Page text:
Peter Anderson operates Verna Press out of his studio and performance space “The Beauty Shop” in New Orleans. He is a native of Santa Fe, New Mexico and a graduate of the University of New Mexico. He is a poet and a letter press printer. He served as an apprentice at Red Dragonfly Press under the poet and printer Scott King.
Thaddeus Conti: Gender: Male Status: Engaged Age: 32 Sign: Scorpio City: NEW ORLEANS Thaddeus Conti has 4 friends. He is also a poet and muralist. His drawings are currently on display at the Fuel Cafe gallery on Magazine Street. His poetry and art have been featured in various places including the online literary magazine Mustachioed and YAWP: a Journal of Art & Poetry.
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Kristin Prevallet, Tonya Foster, Tisa Bryant and Marjorie Kanter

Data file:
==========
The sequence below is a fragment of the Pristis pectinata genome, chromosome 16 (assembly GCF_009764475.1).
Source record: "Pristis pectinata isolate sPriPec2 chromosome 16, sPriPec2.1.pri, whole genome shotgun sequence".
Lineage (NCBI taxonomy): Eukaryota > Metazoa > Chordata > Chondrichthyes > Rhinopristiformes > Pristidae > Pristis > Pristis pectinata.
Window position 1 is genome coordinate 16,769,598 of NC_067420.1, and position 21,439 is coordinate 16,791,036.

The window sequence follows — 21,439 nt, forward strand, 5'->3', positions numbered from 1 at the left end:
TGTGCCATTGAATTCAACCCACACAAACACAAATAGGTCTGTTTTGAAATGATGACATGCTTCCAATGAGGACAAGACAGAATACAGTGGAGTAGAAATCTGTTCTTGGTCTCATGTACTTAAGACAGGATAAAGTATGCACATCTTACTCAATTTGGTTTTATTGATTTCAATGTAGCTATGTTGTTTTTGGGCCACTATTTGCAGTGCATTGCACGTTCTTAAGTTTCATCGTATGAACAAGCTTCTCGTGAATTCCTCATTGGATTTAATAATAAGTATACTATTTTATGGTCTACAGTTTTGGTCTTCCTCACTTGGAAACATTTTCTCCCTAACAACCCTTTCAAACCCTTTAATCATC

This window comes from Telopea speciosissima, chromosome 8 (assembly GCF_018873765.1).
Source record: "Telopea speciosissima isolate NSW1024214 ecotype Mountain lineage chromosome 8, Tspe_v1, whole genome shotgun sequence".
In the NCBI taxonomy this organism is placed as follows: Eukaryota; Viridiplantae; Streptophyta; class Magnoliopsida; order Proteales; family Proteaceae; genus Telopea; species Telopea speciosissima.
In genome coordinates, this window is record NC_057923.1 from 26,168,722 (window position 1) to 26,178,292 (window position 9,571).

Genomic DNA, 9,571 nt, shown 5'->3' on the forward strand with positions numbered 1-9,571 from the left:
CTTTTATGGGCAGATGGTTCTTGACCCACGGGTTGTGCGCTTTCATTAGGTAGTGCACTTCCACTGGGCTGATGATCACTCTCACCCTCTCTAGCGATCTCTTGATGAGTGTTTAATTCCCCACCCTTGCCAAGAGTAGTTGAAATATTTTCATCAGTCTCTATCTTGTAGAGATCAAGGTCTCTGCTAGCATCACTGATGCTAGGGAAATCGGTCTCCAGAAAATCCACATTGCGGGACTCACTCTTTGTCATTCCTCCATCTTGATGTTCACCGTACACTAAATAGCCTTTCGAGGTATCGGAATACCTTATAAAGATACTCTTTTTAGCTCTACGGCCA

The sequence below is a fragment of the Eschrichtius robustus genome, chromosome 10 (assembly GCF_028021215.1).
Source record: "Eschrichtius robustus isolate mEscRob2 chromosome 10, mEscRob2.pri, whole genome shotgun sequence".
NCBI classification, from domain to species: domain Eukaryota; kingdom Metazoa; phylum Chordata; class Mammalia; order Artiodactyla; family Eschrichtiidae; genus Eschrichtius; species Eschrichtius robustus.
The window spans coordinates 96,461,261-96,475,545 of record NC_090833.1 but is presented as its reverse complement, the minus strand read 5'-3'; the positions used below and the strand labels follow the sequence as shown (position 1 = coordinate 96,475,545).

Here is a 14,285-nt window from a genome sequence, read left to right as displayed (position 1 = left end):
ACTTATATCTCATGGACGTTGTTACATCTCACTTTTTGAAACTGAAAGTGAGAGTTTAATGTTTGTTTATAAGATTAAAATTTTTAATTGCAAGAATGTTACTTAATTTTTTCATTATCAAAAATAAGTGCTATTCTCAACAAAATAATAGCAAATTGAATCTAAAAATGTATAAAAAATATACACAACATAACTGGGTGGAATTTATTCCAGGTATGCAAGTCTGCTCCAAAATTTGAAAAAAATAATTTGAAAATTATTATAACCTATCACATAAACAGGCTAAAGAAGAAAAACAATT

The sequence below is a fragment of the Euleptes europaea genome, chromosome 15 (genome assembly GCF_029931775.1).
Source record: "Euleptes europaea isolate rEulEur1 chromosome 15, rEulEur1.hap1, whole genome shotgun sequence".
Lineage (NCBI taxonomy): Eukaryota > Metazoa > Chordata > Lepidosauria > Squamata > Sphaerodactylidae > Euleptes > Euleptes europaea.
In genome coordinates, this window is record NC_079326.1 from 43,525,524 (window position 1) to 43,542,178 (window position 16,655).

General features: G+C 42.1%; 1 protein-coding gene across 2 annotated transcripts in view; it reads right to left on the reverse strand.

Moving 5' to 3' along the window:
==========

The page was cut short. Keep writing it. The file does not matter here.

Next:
April 3 –– Poetry Readings with Visiting Poets:
was born in Denver and has lived in New York (City and State) for the past 15 years. She attended the University of Colorado and the University at Buffalo. She was an editor of the magazine apex of the M and has edited several books, including Fire Brackled Bones: A Helen Adam Source-book (forthcoming, National Poetry Foundation, Spring ’06). Along with Bob Holman, Anne Waldman, and Alan Gilbert she founded Study Abroad on the Bowery: A Certificate Program in Applied Poetics at the Bowery Poetry Club. She is the author of two full-length collections of poetry: Perturbation, My Sister (First Intensity, 1998) and Scratch Sides: Poetry, Documentation and Image-Text Projects (Skanky Possum, 2003). She teaches at Naropa Universitys Jack Kerouac School of Disembodied Poetics, Bard College, and The New School and has given lectures and readings throughout the United States and Europe.
is the author of poetry, fiction, and essays that have been published in a variety of journals from Callaloo to The Hat to Western Humanities Review. She is the author of A Swarm of Bees in High Court (Belladonna Press) and co-editor of Third Mind: Creative Writing Through Visual Art. She is currently completing a cross-genre piece on New Orleans, and Monkey Talk, an inter-genre piece about race, paranoia, and surveillance. She teaches at Cooper Union and Bard College.